Hoka One One Mafate Speed

Other Debuts from Hoka One One:

  • Hoka One One Clifton ($130 – July 15, 2014) – According to Hoka, the Clifton is “superminimal”… and it is, well, for a Hoka. The upper is stripped down, it sits half a centimeter closer to the ground than the Bondi 3, and weighs only 7.9 ounces (225 grams). The Clifton features midsole channeling (like in the recently released Conquest) for flexibility.
  • Hoka One One Huaka ($150 – July 15, 2014) – Having run in the Huaka, personally, this is my favorite Hoka model ever. The RMAT midsole, early-stage Meta Rocker, and slight bit of flexibility underfoot make the ride plush, but not controlling. It’s the second lowest-to-the-ground Hoka, but I find it feels even lower than the Rapa Nui 2.
Hoka One One Huaka

Hoka One One Huaka

The North Face Ultra Equity ($115 – July 15, 2014)

With The North Face Ultra Equity, the company has a more than capable shoe for the ultrarunning masses. The North Face labels this a “stability” shoe, but that’d be “stability” under the new paradigm. This is a nimble-enough, 10.6-ounce (300 gram) shoe. I’ve yet to find the construction at all restrictive, rather the shoe’s structure feels enabling.  Its upper, which combines a highly-breathable mesh with TNF’s Flashdry, is extremely comfortable.

The North Face Ultra Equity

Icebug AURORA BUGrip ($180 – September 1, 2014)

Tired of heavy combinations of your normal running shoes and traction devices, well maybe it’s time to give Icebug a look. The company, which made its name in orienteering footwear, isn’t new, but its product remain relatively unknown in the States. With the Icebug AURORA BUGrip, the company is offering a 9.2-ounce (260 gram), selectively water-resistant (it’s waterproof up to the eyelets) shoe with 19 carbide tips built into each sticky-rubber outsole. This should let you run fast and confident on nearly any surface. The AURORA has an 8-mm drop.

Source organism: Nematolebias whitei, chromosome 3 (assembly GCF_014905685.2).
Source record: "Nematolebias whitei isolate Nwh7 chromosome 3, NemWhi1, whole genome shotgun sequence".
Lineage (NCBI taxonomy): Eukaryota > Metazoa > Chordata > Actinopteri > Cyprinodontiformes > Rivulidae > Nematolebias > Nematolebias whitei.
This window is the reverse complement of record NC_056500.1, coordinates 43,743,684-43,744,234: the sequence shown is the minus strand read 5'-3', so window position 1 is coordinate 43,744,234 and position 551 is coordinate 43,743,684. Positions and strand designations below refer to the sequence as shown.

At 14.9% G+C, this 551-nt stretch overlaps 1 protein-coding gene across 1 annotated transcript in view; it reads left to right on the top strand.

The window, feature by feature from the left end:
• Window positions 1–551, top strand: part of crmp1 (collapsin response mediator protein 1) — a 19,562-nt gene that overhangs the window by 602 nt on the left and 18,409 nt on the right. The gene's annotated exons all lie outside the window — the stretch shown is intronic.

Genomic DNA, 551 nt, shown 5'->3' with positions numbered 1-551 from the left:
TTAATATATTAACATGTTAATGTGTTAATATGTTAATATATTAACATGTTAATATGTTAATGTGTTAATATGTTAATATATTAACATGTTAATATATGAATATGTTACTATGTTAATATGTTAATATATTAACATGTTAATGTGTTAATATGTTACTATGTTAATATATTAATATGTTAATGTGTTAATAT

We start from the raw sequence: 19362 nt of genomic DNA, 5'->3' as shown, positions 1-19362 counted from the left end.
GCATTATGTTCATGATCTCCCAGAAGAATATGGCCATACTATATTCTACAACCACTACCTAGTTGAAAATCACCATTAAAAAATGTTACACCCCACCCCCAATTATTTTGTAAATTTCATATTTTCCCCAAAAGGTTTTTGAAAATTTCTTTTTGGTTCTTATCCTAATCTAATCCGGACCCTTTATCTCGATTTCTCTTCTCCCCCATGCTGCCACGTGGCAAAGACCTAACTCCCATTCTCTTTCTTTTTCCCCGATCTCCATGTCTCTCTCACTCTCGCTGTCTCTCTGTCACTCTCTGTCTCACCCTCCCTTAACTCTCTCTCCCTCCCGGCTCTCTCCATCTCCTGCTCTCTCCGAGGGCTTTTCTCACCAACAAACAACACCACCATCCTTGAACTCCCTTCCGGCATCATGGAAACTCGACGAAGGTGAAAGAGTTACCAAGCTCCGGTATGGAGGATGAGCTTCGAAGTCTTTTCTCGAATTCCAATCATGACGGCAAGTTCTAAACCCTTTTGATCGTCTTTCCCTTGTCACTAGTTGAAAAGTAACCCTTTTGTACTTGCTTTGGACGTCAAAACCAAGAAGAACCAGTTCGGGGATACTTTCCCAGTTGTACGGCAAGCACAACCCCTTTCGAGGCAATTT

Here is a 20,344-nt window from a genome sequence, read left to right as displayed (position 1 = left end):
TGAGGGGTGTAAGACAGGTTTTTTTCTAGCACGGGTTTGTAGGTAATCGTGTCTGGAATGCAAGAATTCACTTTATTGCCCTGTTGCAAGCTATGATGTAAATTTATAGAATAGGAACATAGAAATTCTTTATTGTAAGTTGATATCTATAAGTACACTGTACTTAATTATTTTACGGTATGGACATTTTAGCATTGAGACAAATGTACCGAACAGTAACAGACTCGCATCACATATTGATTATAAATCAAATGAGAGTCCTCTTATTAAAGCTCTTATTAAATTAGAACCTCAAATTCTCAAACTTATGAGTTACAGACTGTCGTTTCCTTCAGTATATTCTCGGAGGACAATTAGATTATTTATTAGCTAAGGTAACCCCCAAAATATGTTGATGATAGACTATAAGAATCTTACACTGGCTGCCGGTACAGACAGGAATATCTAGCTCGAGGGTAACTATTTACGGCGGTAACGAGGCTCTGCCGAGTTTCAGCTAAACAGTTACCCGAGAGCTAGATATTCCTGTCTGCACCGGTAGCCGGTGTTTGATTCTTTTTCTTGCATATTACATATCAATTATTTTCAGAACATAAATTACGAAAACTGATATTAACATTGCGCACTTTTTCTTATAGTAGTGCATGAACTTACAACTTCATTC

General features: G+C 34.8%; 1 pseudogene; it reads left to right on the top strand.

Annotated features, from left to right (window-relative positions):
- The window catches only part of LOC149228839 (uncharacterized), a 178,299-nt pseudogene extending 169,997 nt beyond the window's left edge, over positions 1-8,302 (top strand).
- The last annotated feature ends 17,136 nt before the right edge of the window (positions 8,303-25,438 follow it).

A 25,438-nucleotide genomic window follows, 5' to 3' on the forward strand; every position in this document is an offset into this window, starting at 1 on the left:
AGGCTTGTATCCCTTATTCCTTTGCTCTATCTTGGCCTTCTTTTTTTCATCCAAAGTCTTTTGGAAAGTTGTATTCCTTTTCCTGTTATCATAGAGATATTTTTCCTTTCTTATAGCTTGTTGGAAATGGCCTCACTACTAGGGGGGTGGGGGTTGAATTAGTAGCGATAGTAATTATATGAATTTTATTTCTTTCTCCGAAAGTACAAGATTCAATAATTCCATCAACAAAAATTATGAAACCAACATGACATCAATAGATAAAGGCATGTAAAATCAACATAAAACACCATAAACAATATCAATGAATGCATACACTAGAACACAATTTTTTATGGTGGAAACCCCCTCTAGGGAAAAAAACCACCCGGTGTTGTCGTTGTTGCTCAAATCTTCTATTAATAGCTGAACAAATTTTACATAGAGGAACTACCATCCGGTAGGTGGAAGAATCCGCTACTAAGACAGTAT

Icebug AURORA BUGrip

La Sportiva Crossover 2.0 GTX ($175 – August 2014)

While not a style needed for everyone’s trail running, the integrated-gaiter waterproof/resistant trail shoe fills a need for some who live in snowy climes. Apparently, La Sportiva has seen enough demand and/or promise in this concept to offer a revision of the Crossover a few years after its initial release. The La Sportiva Crossover 2.0 GTX is a 13.1-ounce (370 gram) winter version of the C-Lite. It’s built on the C-Lite (formerly C-Lite 2.0) platform, but with a slightly softer midsole.

In addition to changing the foundational shoe to the C-Lite 2.0, La Sportiva made three significant upgrades from the original Crossover. First, the gaiter is softer and more flexible, reducing the chance of discomfort and chafing around the ankle. Second, La Sportiva has designed the gaiter to make the underlying laces more accessible. This is a major improvement in allowing customized fit. Third, the shoe now incorporates GORE-FLEX in the waterproof booty, allowing for more comfort, especially in the forefoot.

La Sportiva Crossover 2.0 GTX

Other Debut from La Sportiva:

  • La Sportiva Ultra Raptor GTX ($175 – August 2014) – A GORE-TEX version of the Ultra Raptor. Weighs in at 14.5 ounces (410 grams). It, like the rest of the of the La Sportiva running line, now come with Ortholite insoles.

Salomon Fellcross 3 ($170 – July 15, 2014)

In its latest version, the Salomon Fellcross 3 is even better suited to muddy conditions as the foam has been changed to a more hydrophobic version. As a result, the shoes should stay svelter in swampy scenarios. Other than that, it remains a low-riding, mud-shredding machine.

Salomon Fellcross 3

New Balance 980 Trail ($110 – July 2014)

So, if you read road running mags or are otherwise plugged into the road running world, chances are you’ve heard of New Balance’s new Fresh Foam. Well, it’ll come to the trails for the first time this summer in the form of the New Balance 980 Trail. The trail version of the 980 will have smaller lugs than the road version as well as have additional uphill-/downhill-oriented grip. The upper will also feature more reinforcement and a more closed mesh. There’s no rockplate and a 4mm drop in this 10.25-ounce shoe.

New Balance 980 Trail